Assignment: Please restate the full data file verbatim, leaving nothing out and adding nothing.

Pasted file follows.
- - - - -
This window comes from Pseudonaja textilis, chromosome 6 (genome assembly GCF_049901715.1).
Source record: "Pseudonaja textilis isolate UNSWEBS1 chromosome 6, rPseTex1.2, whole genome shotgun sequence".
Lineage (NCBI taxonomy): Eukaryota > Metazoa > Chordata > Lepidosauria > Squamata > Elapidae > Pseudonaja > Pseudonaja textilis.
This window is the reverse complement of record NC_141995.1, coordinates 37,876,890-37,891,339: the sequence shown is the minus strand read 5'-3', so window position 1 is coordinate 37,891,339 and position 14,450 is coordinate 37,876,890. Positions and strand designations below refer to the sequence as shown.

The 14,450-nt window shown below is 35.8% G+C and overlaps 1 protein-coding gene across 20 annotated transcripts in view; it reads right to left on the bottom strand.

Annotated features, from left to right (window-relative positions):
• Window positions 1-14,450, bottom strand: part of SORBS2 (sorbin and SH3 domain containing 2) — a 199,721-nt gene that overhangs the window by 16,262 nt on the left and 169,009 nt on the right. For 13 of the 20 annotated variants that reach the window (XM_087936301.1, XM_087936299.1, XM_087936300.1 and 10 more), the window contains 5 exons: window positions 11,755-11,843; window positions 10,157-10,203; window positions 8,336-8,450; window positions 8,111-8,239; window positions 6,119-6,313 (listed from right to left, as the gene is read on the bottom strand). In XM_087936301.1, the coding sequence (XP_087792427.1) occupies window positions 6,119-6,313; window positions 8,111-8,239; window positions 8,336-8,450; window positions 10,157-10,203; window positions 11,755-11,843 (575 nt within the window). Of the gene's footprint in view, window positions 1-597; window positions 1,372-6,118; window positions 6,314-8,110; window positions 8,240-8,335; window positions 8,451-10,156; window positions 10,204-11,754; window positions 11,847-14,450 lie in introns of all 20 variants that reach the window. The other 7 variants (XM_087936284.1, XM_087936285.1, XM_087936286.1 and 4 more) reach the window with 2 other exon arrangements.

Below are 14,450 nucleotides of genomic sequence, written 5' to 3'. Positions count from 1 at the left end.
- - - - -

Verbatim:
This window comes from Pseudonaja textilis, chromosome 6 (genome assembly GCF_049901715.1).
Source record: "Pseudonaja textilis isolate UNSWEBS1 chromosome 6, rPseTex1.2, whole genome shotgun sequence".
Lineage (NCBI taxonomy): Eukaryota > Metazoa > Chordata > Lepidosauria > Squamata > Elapidae > Pseudonaja > Pseudonaja textilis.
This window is the reverse complement of record NC_141995.1, coordinates 37,876,890-37,891,339: the sequence shown is the minus strand read 5'-3', so window position 1 is coordinate 37,891,339 and position 14,450 is coordinate 37,876,890. Positions and strand designations below refer to the sequence as shown.

The 14,450-nt window shown below is 35.8% G+C and overlaps 1 protein-coding gene across 20 annotated transcripts in view; it reads right to left on the bottom strand.

Annotated features, from left to right (window-relative positions):
• Window positions 1-14,450, bottom strand: part of SORBS2 (sorbin and SH3 domain containing 2) — a 199,721-nt gene that overhangs the window by 16,262 nt on the left and 169,009 nt on the right. For 13 of the 20 annotated variants that reach the window (XM_087936301.1, XM_087936299.1, XM_087936300.1 and 10 more), the window contains 5 exons: window positions 11,755-11,843; window positions 10,157-10,203; window positions 8,336-8,450; window positions 8,111-8,239; window positions 6,119-6,313 (listed from right to left, as the gene is read on the bottom strand). In XM_087936301.1, the coding sequence (XP_087792427.1) occupies window positions 6,119-6,313; window positions 8,111-8,239; window positions 8,336-8,450; window positions 10,157-10,203; window positions 11,755-11,843 (575 nt within the window). Of the gene's footprint in view, window positions 1-597; window positions 1,372-6,118; window positions 6,314-8,110; window positions 8,240-8,335; window positions 8,451-10,156; window positions 10,204-11,754; window positions 11,847-14,450 lie in introns of all 20 variants that reach the window. The other 7 variants (XM_087936284.1, XM_087936285.1, XM_087936286.1 and 4 more) reach the window with 2 other exon arrangements.

Below are 14,450 nucleotides of genomic sequence, written 5' to 3'. Positions count from 1 at the left end.